Read A Brief History of Everyone who Ever Lived: The Stories in Our Genes Online Free - This is a story about you.
It is the history of who you are and how you came to be. It is unique to you, as it is to each of the 100 billion modern humans who have ever drawn breath. But it is also our collective story, because in every one of our genomes we each carry the history of our species - births, deaths, disease, war, famine, migration and a lot of sex.
Since scientists first read the human genome in 2001 it has been subject to all sorts of claims, counterclaims and myths. In fact, as Adam Rutherford explains, our genomes should be read not as instruction manuals, but as epic poems. DNA determines far less than we have been led to believe about us as individuals, but vastly more about us as a species.
In this captivating journey through the expanding landscape of genetics, Adam Rutherford reveals what our genes now tell us about history, and what history tells us about our genes. From Neanderthals to murder, from redheads to race, dead kings to plague, evolution to epigenetics, this is a demystifying and illuminating new portrait of who we are and how we came to be.
|Title||:||A Brief History of Everyone who Ever Lived: The Stories in Our Genes|
|Number of Pages||:||320 pages|
October 29, 2016
It’s hard to find a modern book on race which will tell you what is the current scientific thinking, given the remarkable progress of genetics and the unravelling of the human genome and all that. There are a thousand books on racism, but hardly any on race. Isn’t that curious? I believe that may...
September 15, 2016
The stories of our genes have been all over publishing right now and this is one of the best examples of how scientists can make complex subjects interesting, relevant, and fun. Adam Rutherford reads his own work, something I particularly love as it enables the author to convey the passion and en...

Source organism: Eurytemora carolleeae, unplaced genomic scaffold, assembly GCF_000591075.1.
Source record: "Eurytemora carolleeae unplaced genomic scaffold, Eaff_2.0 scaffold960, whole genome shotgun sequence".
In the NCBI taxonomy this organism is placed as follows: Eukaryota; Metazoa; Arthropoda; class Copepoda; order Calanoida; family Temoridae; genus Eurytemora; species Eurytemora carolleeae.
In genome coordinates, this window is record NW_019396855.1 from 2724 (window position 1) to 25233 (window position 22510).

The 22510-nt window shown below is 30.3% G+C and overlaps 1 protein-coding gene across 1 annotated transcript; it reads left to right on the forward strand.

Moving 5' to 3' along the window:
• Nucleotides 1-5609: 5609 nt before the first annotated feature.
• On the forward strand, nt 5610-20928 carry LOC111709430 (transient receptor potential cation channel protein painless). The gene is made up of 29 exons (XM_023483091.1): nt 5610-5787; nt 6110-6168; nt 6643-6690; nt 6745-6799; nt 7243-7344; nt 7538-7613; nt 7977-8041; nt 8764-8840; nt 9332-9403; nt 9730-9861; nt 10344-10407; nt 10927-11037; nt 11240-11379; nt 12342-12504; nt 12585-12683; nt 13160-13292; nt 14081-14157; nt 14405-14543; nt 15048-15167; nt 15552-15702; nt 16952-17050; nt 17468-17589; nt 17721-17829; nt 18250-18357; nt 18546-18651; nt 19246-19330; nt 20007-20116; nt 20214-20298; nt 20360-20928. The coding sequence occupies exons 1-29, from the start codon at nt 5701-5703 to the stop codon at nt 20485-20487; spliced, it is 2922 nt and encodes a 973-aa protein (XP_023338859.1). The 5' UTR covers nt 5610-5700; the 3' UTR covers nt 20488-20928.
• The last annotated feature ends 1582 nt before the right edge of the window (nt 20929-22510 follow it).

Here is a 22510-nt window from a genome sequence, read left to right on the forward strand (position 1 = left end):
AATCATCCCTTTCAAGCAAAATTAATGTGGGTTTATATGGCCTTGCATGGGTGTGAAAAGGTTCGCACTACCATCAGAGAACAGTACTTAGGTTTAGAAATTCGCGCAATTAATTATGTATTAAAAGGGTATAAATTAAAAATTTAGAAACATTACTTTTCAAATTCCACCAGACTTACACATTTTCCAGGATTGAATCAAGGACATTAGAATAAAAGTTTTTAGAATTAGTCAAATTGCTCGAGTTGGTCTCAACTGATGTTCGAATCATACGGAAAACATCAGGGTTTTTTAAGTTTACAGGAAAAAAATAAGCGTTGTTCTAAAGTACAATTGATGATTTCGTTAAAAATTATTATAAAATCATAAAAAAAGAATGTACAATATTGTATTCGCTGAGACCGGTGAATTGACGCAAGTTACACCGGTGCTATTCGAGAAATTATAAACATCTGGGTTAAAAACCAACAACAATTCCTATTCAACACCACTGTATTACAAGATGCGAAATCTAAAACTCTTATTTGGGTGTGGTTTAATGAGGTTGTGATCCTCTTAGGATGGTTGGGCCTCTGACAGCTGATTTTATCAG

August 16, 2017
My thanks go out to NetGalley and The Experiment for providing me a free copy of this book in exchange for an honest review.
Marvellous book, and I couldn't get enough of it! The author does a great job rounding up exactly what makes us, humans, unique and at the same time homogeneous. My favourit...
June 22, 2017
Mini review in English / Reseña completa en español
It must not be easy to write about the story in our genes, the genes of humankind, in a very accesible, highly gripping way, full of delightful (british) humour (and nerdy references!).
Yet in A Brief History of Everyone Who Ever Lived, Adam Ru...
September 15, 2016
Science books can sometimes be rather stuffy or prissy - but no one can accuse Adam Rutherford of this. In his exploration of 'the stories in our genes' that word 'stories' is foremost - and Rutherford proves himself time and again to be an accomplished storyteller. His style is sometimes extreme...
April 13, 2017
You might not be ready for some of the information in this book, but I think you should be be. One example
"By asking how recently the people of Europe would have a common ancestor, he constructed a mathematical model that incorporated the number of ancestors an individual is presumed to have had...
March 02, 2017
Genetically you are unique.
However, there is nothing particularly special about being unique if everyone else is…
In your 23 base pairs of DNA there are around 20,000 human protein-coding genes. To put this in perspective, a banana has 36,000... The first complete draft of the sequence was publish...
July 24, 2016
I am interested in things like genetics and DNA, but what I knew about it I could have maybe fitted on a postage stamp. Reading this book I learned quite a lot of new things that I didn't know.
First and for most, it is scientific ( I am sure you are thinking well...duh...just look at the subject...
August 12, 2017
Genes change culture, culture changes genes.
This is a fantastic story of what genetics has told us in the past 15 years and what it hasn't. On the one hand it is full of completely surprising assertions. That everyone with European blood is descended from Charlemagne was my favourite (and that wa...
March 22, 2017
The Who, the What, the When, the Why, the Where...regarding life.
This book tries to approach four of the aforementioned terms. We don't know exactly why and I am not going to talk about the anthropic principle here. Nevertheless, the lack of the fifth element doesn't make it a bad book. It is a b...